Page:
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Note to self: Babies and cacti are a combination to be avoided at all costs in the future.

— Gardening Lesson #1 for 2013

Hello Spring!

Today, the little one and I swung by our local garden center. It’s one of our favorite things to do. She’s crazy about plants and so am I.

As we walk through the parking lot, I can feel her little body tense with excitement in my arms. She recognizes the buildings, the colors, the trellises, and the big bags of garden soil.

“Flower! Flower! Flower!” Her hands flail in the air. She is all smiles, but she wants “Down! Down! Down!”

The minute we’re in the greenhouse, I set her down. She runs to the nearest ranunculus and gives it’s big red blooms a big, baby kiss. My heart melts.

Hello spring! We’re all so happy you’re finally here.

Hmmmmmm……

If you garden, “Hmmmmm…..” has come out of your mouth at least once. What kind of tomatoes do I plant this year? Do I have room for another hosta in this bed? Should I weed or pour myself a glass of wine and call it a day?

 

Like they say in real estate: lots of potential!

 

This week, it’s been this bed. Sure, there are lots of pretty things going on, but some stuff isn’t working. I’ve got a big gap in the middle, which was supposedly going to be filled with foxglove and poppies. They declined the invitation and stayed stunted. Those foxglove were expensive, too, when I got them last year! Wankers! There is short stuff behind taller stuff. I apparently can’t grow mint to save my life. (For the novice gardener who may be reading, this is like not being able to boil water.) The Japanese iris didn’t bloom very well, despite being quite large. (The mint needs more sun. The iris needs to be split and planted with the rhizomes closer to the surface.)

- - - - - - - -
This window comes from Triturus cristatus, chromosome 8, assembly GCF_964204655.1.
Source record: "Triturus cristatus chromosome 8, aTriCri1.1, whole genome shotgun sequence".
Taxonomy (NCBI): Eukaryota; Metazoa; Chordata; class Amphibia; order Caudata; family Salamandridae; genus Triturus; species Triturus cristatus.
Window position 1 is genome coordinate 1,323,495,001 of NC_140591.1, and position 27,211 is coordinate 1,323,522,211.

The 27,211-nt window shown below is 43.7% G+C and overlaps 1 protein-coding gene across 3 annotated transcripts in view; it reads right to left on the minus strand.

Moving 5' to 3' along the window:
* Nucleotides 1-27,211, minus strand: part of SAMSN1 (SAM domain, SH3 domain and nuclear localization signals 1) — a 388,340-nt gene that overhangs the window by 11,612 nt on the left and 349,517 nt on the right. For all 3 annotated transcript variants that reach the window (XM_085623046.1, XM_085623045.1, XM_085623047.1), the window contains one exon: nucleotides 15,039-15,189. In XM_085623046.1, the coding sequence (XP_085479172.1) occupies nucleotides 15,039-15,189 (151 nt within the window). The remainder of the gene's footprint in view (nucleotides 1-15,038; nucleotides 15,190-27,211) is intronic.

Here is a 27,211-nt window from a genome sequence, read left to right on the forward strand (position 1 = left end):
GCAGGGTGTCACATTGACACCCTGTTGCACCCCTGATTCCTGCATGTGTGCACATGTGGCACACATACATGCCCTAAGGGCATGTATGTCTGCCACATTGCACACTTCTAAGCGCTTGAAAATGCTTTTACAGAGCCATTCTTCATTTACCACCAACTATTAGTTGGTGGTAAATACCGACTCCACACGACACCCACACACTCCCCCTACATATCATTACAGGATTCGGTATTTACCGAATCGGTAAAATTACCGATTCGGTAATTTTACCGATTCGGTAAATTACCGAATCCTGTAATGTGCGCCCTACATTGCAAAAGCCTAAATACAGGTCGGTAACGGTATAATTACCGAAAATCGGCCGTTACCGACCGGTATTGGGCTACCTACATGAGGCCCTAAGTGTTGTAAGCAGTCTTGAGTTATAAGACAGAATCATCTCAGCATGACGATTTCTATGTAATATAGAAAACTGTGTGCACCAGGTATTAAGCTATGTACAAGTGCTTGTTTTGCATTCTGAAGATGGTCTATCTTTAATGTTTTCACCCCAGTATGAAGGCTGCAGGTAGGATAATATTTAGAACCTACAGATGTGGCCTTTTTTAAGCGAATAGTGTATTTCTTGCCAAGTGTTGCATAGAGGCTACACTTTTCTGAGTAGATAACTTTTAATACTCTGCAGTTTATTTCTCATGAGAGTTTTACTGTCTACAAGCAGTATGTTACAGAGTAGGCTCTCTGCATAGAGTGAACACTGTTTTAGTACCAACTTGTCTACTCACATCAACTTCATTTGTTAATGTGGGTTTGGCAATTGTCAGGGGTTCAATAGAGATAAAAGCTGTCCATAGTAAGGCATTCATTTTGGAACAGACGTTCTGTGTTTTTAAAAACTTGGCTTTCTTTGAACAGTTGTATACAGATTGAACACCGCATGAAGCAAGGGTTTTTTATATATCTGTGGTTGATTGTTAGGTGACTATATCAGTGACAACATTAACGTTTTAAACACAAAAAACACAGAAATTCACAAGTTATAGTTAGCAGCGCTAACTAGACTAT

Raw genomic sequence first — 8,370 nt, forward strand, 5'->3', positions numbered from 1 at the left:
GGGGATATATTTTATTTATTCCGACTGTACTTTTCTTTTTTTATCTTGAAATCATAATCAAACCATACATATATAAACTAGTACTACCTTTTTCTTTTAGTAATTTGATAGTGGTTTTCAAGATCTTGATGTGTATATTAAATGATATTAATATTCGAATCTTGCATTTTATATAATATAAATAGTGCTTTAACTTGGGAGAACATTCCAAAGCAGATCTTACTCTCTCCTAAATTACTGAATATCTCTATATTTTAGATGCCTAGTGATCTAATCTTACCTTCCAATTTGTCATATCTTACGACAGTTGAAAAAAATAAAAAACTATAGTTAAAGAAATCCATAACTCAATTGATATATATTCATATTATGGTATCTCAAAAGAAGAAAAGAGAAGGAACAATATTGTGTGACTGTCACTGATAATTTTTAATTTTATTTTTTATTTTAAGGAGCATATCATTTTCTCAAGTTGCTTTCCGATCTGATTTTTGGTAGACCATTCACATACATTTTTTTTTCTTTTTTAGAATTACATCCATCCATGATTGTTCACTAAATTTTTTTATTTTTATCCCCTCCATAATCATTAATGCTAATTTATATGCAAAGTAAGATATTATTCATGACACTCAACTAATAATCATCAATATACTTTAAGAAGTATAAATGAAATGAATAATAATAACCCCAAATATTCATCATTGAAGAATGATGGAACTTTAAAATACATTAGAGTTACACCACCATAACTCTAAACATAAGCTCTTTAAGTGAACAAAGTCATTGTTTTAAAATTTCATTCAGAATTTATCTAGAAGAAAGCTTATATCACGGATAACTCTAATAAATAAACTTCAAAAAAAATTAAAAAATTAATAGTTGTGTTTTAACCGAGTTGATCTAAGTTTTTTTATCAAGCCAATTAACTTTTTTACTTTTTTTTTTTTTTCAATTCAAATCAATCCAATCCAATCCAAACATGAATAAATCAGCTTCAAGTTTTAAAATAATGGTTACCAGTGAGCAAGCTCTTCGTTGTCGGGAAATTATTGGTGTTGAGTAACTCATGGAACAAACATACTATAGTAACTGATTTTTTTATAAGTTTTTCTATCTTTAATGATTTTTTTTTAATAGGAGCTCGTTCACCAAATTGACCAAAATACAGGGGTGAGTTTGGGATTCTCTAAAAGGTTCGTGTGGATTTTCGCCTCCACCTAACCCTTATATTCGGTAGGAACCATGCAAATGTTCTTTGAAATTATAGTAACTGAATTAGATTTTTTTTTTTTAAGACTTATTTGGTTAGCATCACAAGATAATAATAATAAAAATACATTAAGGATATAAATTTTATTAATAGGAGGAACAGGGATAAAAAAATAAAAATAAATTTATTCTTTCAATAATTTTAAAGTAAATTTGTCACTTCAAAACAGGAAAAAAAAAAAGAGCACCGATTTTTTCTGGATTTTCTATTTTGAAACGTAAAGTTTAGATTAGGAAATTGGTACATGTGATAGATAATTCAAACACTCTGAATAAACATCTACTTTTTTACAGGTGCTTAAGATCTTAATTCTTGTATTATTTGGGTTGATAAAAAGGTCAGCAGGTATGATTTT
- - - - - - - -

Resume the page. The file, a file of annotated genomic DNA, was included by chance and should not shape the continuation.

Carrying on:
So, I’ll be moving a few things around in late August. It’s too hot now, and by not doing this task next spring, everyone should have a good headstart so they are fabulous next year. Meanwhile, I’ll be settling into one of those Adirondack chairs with a book and a glass of vino, enjoying the view, ignoring the flaws and imbibing in the scent of the heliotrope planted nearby.

In contrast, here is a part of the garden that is hitting it out of the park this year.

Poppies, daylily, tradescantia, lilium, volunteer daisies

 

 

 

Busy.

Oh, hi. I’ve been busy gardening, and now the big spring push is done. I’ve re-planted a couple beds, cleared another of lily-of-the-valley and got the vegetables in.

The freshly weeded seating area

I absolutely love this time of year. Not much has gone wrong–there’s been no time, really–and all the plants are small and perfect, with even more perfect futures ahead of them. My beets and chard will sprout and grow unmolested by rabbits. I will certainly never forget to water the pots: no wilted gerbera daisies this year! The sickly dahlia I managed to step on will nonetheless grow tall and hardy with countless blooms.

The garden in miniature

Ok, a few things have gone wrong. The daisies have already wilted.Slugs have razed the lungwort. I began seed-starting late and the tomatoes plants were all of 4″ tall when I planted them a week before Memorial Day. (That went right! It was early.)

I finally found the right combo for this tough spot

But holy cow, check out my peas–planted in what is usually the dead of winter, March 18th. They will be put into a spicy rice noodle and  beef concoction this week.

Naturally, I meant to get these tied up....

What are you most excited about this year? Are you growing anything for the first time, or looking forward to old favorites?

The seating area with Geranium 'Biokovo' in full flower with Tradescantia--spiderwort--doing back-up

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Are You Jealous of My Trellis?

I am over the moon about the new “Green Arrow” shelling peas I ordered from Seed Savers for this season. I’ve never grown peas before, nor have I shelled them, so this counts as a garden experiment for me.

Of course, peas need to climb. So I tasked my husband with building a trellis system for me.